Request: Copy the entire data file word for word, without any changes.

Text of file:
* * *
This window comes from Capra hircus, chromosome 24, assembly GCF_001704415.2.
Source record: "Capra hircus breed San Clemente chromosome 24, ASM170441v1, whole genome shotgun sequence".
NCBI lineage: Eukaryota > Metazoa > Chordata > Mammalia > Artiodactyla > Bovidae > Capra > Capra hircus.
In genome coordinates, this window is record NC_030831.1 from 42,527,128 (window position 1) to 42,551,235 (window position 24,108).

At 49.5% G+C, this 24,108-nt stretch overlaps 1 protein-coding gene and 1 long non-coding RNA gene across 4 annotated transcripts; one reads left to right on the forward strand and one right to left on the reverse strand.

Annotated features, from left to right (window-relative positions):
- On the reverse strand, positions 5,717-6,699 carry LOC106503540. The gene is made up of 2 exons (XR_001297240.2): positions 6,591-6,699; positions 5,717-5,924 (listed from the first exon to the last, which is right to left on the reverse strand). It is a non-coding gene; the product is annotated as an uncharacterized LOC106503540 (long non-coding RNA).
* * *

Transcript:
This window comes from Capra hircus, chromosome 24, assembly GCF_001704415.2.
Source record: "Capra hircus breed San Clemente chromosome 24, ASM170441v1, whole genome shotgun sequence".
NCBI lineage: Eukaryota > Metazoa > Chordata > Mammalia > Artiodactyla > Bovidae > Capra > Capra hircus.
In genome coordinates, this window is record NC_030831.1 from 42,527,128 (window position 1) to 42,551,235 (window position 24,108).

At 49.5% G+C, this 24,108-nt stretch overlaps 1 protein-coding gene and 1 long non-coding RNA gene across 4 annotated transcripts; one reads left to right on the forward strand and one right to left on the reverse strand.

Annotated features, from left to right (window-relative positions):
- On the reverse strand, positions 5,717-6,699 carry LOC106503540. The gene is made up of 2 exons (XR_001297240.2): positions 6,591-6,699; positions 5,717-5,924 (listed from the first exon to the last, which is right to left on the reverse strand). It is a non-coding gene; the product is annotated as an uncharacterized LOC106503540 (long non-coding RNA).